Repository of Research and Investigative Information

Repository of Research and Investigative Information

Ilam University of Medical Sciences

Contribution of diet and major depression to incidence of acute myocardial infarction (AMI)

Wed Jun 19 21:53:52 2024

(2010) Contribution of diet and major depression to incidence of acute myocardial infarction (AMI). Lipids in Health and Disease. ISSN 1476511X (ISSN)

Full text not available from this repository.

Official URL:


Background. Despite significant improvements in the treatment of coronary heart disease (CHD), it is still a major cause of mortality and morbidity among the Iranian population. Epidemiological studies have documented that risk factors including smoking and the biochemical profile are responsible for the development of acute myocardial infarction (AMI). Psychological factors have been discussed as potential risk factors for coronary heart disease. Among emotional factors, depression correlates with coronary heart disease, particularly myocardial infarction. Methods. This case-control study was conducted on 120 cases (69 males and 51 females) of acute myocardial infarction (AMI) and 120 controls, with a mean age of 62.48 ± 15.39 years. Cases and controls were matched by age, residence and sex. Results. The results revealed that severe depression was independently associated with the risk of AMI (P = 0.025, OR = 2.6, 95 CI 1.1-5.8). The analysis of variables indicated that risk factors for developing depression were unmarried, low levels of polyunsaturated fatty acids (PUFAs), total dietary fiber (TDF) and carbohydrates. The levels of these dietary factors were lowest in severely depressed patients compared to those categorised as moderate or mild cases. Furthermore, severely depressed subjects were associated with higher levels of total cholesterol, high systolic blood pressure (SBP) and WHR. Age, income, a family history of coronary heart disease, education level, sex, employment and smoking were not associated with severe depression. Conclusion. The present study demonstrated that severe depression symptoms are independent risk factors for AMI. Furthermore, severe depression was associated with an unhealthy diet and AMI risk factors. © 2010 Yary et al; licensee BioMed Central Ltd.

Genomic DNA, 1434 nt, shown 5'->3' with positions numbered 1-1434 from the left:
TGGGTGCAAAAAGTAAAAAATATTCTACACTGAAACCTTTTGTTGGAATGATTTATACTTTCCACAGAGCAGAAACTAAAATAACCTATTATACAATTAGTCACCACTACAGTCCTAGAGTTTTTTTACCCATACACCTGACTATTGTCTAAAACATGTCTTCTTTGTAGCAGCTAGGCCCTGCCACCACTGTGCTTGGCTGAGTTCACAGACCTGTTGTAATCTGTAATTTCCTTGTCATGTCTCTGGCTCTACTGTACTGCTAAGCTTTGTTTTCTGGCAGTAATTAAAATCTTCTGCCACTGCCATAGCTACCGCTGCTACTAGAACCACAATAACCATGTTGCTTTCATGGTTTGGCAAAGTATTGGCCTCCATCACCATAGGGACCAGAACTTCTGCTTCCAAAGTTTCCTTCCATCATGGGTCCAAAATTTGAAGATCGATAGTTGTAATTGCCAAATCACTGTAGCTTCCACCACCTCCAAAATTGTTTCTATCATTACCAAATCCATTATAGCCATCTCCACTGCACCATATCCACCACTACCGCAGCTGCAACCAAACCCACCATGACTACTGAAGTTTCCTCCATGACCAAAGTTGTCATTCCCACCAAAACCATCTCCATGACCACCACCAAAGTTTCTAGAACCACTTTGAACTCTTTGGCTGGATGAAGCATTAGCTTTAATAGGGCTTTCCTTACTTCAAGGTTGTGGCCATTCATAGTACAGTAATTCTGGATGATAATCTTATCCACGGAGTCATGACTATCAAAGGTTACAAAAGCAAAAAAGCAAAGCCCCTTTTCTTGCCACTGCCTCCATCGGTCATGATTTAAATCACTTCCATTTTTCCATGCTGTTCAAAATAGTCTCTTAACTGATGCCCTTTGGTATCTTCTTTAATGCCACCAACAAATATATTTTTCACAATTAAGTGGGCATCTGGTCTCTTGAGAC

Item Type: Article
Soleimannejad, K.UNSPECIFIED
Keywords: carbohydrate glucose high density lipoprotein low density lipoprotein polyunsaturated fatty acid triacylglycerol unsaturated fatty acid acute heart infarction adult analysis of variance article blood pressure measurement blood sampling cardiovascular risk case control study cholesterol blood level clinical assessment controlled study diet diet restriction dietary fiber dietary intake electrocardiogram female food frequency questionnaire glucose blood level human incidence major clinical study major depression male risk assessment systolic blood pressure triacylglycerol blood level aged carbohydrate diet heart infarction middle aged pathophysiology risk factor Case-Control Studies Depressive Disorder, Major Dietary Carbohydrates Fatty Acids, Unsaturated Humans Myocardial Infarction Risk Factors
Journal or Publication Title: Lipids in Health and Disease
Journal Index: Scopus
Volume: 9
Identification Number:
ISSN: 1476511X (ISSN)
Depositing User: مهندس مهدی شریفی

Actions (login required)

View Item View Item